If you ever find yourself in Dorcol in Cara Dusana street near the street number 10, then you should know that you are standing in front of the oldest house in Belgrade. You’ll recognize it by the shops which today exist on its ground floor – a bakery and a glass store, while the tramway station is right in front. In addition to its cultural and historical significance, this house is also a place around which many Belgrade legends were spun, especially regarding the mysterious tunnels that can be found underneath.

The construction of this house, the second residential building out of seven total, started during the Austrian occupation of Belgrade, in 1724, and it was completed three years later. The engineer and Colonel in the Austrian army, Nicolas Doxat de Demoret from Switzerland constructed this house in the Baroque style as a part of a broader plan of rebuilding and reinforcing the Kalemegdan fort. The house has a happier history than its creator who was executed by the Austrian imperial authorities on charges of high treason. There are records which state that he was executed in order to preserve the secret information about secret passages under and around the fortress.

Mysterious tunnels

The Germans who were the next to obtain control of Kalemegdan were also intrigued by these tunnels during WWII. The second big legend connected to this house is that Germans found treasure in the tunnels under the house and took it to Berlin. After the war, the inhabitants of this house discovered the tunnels but didn’t explore them because they appeared neglected and unstable, so the threat of them collapsing was very real.

We will never know for sure what these tunnels were for, since it’s impossible to explore them even today, not just because they are damaged, but also because they are submerged. The underground passages were flooded when Sava and Danube’s water levels rose.

What’s also interesting is the fact that up to the 1930’s there were two more houses next to this one, but they were torn down eventually. All three houses were allegedly connected through basements and tunnels with the fortress. What especially stokes the imagination of all those who like thinking about mysterious tunnels and passages is the fact that the cellar stretches alongside the entire property on which the house was built.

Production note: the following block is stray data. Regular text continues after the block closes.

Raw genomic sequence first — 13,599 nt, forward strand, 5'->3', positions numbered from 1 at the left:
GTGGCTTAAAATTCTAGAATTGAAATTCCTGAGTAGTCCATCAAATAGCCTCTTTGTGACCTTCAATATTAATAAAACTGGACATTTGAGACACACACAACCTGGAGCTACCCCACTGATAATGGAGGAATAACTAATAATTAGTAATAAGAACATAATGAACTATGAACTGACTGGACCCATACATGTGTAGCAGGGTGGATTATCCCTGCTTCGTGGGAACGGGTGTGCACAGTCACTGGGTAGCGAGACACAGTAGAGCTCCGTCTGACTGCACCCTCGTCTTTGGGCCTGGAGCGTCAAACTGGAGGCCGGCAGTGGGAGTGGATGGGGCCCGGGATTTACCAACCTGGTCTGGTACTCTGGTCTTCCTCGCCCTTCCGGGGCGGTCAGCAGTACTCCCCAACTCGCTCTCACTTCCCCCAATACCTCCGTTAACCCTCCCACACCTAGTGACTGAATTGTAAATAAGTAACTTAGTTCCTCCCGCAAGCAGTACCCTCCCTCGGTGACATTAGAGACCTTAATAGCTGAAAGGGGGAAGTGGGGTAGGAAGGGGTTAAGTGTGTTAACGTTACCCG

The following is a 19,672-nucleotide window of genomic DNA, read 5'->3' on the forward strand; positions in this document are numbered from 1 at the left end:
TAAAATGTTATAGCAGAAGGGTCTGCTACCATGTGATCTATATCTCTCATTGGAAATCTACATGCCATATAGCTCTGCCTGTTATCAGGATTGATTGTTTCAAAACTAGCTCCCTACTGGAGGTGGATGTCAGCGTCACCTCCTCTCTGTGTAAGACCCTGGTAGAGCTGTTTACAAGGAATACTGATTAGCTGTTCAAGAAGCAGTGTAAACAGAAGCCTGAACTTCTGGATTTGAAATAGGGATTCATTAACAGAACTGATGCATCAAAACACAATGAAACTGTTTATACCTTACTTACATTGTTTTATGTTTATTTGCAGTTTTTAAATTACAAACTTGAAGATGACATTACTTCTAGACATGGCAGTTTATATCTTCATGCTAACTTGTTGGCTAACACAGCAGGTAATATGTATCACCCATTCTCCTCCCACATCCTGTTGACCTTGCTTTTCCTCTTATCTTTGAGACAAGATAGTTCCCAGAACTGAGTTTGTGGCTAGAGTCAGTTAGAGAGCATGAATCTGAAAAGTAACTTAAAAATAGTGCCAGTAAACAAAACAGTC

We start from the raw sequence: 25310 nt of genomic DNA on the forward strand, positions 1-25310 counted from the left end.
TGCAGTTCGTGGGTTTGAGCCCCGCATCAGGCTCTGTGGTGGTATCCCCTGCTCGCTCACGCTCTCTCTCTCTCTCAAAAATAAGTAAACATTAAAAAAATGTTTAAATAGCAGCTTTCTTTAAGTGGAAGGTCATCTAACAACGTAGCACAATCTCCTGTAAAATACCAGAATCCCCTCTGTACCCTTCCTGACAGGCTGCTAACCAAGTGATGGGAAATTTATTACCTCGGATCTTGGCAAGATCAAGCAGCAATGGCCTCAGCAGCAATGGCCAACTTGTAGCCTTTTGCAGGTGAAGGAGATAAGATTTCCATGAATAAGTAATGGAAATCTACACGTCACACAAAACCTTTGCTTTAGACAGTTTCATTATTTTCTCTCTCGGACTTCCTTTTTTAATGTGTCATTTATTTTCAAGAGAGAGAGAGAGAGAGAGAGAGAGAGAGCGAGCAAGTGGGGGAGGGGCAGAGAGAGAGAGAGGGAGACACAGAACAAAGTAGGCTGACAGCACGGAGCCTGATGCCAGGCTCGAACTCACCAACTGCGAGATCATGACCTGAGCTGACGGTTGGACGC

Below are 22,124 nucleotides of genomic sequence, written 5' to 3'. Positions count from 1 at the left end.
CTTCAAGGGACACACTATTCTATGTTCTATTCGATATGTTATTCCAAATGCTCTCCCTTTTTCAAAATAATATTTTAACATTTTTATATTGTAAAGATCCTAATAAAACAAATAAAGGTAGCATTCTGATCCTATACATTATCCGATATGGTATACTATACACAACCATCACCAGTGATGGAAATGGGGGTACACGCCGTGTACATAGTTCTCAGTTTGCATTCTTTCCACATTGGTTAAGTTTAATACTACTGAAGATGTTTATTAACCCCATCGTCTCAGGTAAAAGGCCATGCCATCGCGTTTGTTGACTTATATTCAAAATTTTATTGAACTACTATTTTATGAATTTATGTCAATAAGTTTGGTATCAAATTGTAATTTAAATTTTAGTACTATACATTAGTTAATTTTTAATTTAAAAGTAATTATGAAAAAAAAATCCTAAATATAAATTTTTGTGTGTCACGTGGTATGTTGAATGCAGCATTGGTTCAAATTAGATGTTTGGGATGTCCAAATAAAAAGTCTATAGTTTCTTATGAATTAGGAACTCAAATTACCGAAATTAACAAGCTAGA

As for the house’s appearance, the baroque style is especially visible in the bearing arches which can be seen from the outside. There are also arches in the basement, which kept this house stable for almost three centuries.

Equally famous tennants

The first denizen of this house was Elias Flyshman, an advisor at the city council and the first reputable townsperson of that time. There isn’t much information about all of the owners who ever passed through this home, but they all have one thing in common, which is that there was always some kind of craftsmanship trade store on the ground floor, ever since the Austro-Hungarians withdrew from Belgrade.

Halfway through the last century, the cellar of this home housed the textile workshop “Narodni heroj Andja Rankovic”, the predecessor of the famous “BEKO” textile factory which was constructed only a few hundred meters away. Andja Rankovic after whom the workshop was named was Aleksandar Rankovic’s first wife. She worked as a secretary in the party cell in the working movement of tailoring, textile and haberdashery workshops and our history remembers her as an associate of many important people of that age. Andja was killed in battle around Gacko and was proclaimed a national hero posthumously.

What’s also interesting about the oldest house in Belgrade is that this is where the first non-stop open business – a bakery, to be exact – in the SFRY began work. Its owner was Djordje A. Ilic, the founder and president of the Bakers’ union, the first such union since 1945. The union was known to provide aid to the most critically endangered categories of citizens. This is how the bakery which is located there today testifies about the small part of a stormy history of the oldest home in Belgrade.